A 1:100 scale layout set in West Yorkshire in the 1960s



This fictional 3mm scale station and goods depot is located on a double track branch line on the outskirts of Bradford. The scratchbuilt station building is based on a photo of the long-defunct Eccleshill. The 6mm birch ply baseboard measures approximately 6ft by 3ft and is in two halves, connected by split pin hinges and one bolt. It can be dismantled easily for transportation or storage.


The goods yard and Scalescenes warehouse serve local industries large and small that were typical of Bradford, receiving and distributing such loads as wool, soda ash, coal, newsprint and scrap metal, though such a large warehouse would probably have been too big for a suburban station like Ecclesford. So much for imitating reality.
Click on the map below to put this imaginary location into context with real-life locations in the Bradford area.

The trains are pulled by an old J50 on a Tri-ang TT chassis and three kit-built locos - a Stanier 2-6-4T, a J39 and a G6 (though I don't know what that one is doing in Yorkshire). A spare Tri-ang Class 31 sometimes takes over. The coaches are Tri-ang and the stock is a mixture of Tri-ang and kit-built.


Track and points are mostly from Peco, operated by under-board wooden dowels with piano wire stuck in the end. The exceptions are two beautifully made hand-built points from 3mm Scale Model Railways (3SMR), which, unlike the Peco points, need a polarity switch incorporating into the switching mechanism.

The walls and bridges, like the station, are scratchbuilt from thick artists' card, covered for the most part with stone effect sheet.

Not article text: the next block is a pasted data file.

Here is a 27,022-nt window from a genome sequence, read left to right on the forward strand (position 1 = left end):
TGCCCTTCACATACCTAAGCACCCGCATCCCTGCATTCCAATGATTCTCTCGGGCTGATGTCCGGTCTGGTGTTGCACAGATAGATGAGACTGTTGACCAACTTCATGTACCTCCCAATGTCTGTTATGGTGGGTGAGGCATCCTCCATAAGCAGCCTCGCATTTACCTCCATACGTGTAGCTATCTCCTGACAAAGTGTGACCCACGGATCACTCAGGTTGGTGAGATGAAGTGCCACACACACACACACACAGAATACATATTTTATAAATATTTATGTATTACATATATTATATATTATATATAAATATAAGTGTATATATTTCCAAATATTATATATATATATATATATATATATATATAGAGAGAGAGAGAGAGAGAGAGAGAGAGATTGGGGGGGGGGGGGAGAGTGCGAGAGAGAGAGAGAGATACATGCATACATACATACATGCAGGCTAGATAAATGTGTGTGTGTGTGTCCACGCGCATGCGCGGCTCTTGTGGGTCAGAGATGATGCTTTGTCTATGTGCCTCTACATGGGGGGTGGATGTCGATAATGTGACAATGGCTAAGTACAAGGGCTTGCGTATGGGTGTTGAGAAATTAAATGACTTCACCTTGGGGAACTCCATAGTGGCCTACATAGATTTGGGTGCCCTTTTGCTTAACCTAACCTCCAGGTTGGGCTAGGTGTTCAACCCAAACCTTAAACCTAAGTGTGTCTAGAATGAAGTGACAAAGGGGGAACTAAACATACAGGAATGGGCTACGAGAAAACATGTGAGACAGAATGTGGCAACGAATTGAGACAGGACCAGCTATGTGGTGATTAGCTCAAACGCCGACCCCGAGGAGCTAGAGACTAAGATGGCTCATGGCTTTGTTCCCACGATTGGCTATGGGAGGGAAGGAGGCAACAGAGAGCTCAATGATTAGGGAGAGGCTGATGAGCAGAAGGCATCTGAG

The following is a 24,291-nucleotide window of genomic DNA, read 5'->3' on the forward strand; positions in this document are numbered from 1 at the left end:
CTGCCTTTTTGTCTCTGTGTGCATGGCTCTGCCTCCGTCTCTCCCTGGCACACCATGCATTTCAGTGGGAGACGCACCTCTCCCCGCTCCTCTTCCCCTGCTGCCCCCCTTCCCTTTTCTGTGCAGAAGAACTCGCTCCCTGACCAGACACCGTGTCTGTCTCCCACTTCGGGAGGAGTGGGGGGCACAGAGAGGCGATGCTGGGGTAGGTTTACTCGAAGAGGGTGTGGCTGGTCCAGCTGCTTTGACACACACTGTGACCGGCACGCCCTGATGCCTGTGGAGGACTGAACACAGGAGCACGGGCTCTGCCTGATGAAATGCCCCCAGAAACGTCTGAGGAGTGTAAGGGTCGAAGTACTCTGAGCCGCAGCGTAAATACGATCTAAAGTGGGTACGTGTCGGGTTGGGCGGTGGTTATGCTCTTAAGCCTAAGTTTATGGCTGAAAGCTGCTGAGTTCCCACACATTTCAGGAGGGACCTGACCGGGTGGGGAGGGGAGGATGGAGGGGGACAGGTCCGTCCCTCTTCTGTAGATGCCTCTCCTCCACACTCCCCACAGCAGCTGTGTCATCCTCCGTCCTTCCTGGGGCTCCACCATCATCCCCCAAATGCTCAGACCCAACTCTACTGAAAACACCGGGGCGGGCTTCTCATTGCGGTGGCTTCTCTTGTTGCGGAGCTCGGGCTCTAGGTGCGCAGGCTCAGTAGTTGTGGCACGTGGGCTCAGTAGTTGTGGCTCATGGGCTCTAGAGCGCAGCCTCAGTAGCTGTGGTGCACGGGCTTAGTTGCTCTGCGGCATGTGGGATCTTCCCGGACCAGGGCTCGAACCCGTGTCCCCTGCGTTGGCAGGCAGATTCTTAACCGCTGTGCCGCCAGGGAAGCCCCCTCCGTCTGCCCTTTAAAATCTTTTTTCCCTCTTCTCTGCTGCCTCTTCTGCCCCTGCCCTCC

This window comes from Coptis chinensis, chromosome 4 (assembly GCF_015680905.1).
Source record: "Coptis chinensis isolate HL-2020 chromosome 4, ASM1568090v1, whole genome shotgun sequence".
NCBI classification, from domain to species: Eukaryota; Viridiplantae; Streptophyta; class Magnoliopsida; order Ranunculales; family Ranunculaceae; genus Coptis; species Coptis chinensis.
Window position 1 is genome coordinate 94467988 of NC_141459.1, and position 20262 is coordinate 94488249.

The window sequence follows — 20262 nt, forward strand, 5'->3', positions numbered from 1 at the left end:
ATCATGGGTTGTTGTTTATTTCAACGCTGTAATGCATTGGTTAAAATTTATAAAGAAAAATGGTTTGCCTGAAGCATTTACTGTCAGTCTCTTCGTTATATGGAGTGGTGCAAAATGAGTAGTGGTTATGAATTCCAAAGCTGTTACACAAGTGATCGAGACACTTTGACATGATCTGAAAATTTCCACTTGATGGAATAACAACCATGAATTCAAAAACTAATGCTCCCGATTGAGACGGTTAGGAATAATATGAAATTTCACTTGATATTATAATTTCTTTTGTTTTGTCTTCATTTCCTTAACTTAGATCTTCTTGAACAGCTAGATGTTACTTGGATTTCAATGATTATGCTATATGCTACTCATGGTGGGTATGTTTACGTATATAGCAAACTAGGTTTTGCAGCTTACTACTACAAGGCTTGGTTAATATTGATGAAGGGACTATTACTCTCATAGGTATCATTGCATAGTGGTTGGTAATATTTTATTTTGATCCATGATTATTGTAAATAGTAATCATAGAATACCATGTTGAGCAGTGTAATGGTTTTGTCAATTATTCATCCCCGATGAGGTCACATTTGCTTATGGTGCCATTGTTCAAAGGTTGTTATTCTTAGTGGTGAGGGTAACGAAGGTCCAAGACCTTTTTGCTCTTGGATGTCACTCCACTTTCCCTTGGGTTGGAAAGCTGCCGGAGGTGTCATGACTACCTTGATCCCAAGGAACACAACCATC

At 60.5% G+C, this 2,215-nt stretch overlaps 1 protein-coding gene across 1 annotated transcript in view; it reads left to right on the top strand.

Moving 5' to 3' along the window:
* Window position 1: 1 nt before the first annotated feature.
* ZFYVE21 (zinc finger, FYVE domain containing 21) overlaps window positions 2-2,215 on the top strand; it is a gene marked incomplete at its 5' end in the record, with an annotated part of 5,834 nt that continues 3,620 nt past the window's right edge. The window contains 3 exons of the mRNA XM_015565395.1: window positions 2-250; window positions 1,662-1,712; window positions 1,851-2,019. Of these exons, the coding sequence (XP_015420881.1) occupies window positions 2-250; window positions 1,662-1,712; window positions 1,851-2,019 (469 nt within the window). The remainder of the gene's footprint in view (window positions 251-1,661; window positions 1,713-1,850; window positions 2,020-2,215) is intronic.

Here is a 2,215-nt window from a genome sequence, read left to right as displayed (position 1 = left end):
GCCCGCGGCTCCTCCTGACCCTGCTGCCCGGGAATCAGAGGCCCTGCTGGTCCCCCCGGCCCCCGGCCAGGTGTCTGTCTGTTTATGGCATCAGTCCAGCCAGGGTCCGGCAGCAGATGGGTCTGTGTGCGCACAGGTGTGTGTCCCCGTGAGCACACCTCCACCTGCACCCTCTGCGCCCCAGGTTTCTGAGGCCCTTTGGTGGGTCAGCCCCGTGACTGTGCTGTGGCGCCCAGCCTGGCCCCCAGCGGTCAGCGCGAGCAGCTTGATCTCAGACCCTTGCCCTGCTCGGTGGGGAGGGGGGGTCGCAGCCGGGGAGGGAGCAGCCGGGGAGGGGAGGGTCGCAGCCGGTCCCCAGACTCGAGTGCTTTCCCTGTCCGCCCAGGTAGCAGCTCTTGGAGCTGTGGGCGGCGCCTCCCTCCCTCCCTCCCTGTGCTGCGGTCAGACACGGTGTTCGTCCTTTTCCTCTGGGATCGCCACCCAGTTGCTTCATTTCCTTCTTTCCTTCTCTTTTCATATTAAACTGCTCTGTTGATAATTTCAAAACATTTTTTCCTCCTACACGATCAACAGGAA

Signals are a combination of kits and Tri-ang, operated by wires and cranks under the baseboard. Ground signals are not modelled.

Finescale it isn't, but with working running signals, removable wagon loads, loco lamps and tail lamps in place and a short operating sequence, the layout can be operated in a sort of prototypical way, albeit the trains are necessarily rather short. The Up goods delivers bales of wool and other assorted merchandise to the warehouse and empties to the scrap dealer, and collects a full scrap load from said dealer and empties from the warehouse. The Down goods serves the coal merchant on the other side of the line before trundling on to the next stop. Passenger trains of course run both ways.

The sidings are laid out in such a way that they can also be used to operate the classic Inglenook Sidings shunting puzzle.



The coaches and some of the wagons are Tri-ang. Loco, wagon and signal kits were obtained from the 3mm Society and 3mm Scale Model Railways. Merchandise and wagon loads such as bales of wool, crates, potato sacks and coal sacks were obtained from various 4mm scale suppliers. Newsprint rolls and scrap metal loads were scratchbuilt.

Information Sources

In addition to the brains of 3mm Society members and other modellers, main sources were Railway Memories No. 4 - Bradford by Whitaker and Myland (pub. Bellcode Books) and Railway Operation for the Modeller by Bob Essery (pub. Midland).

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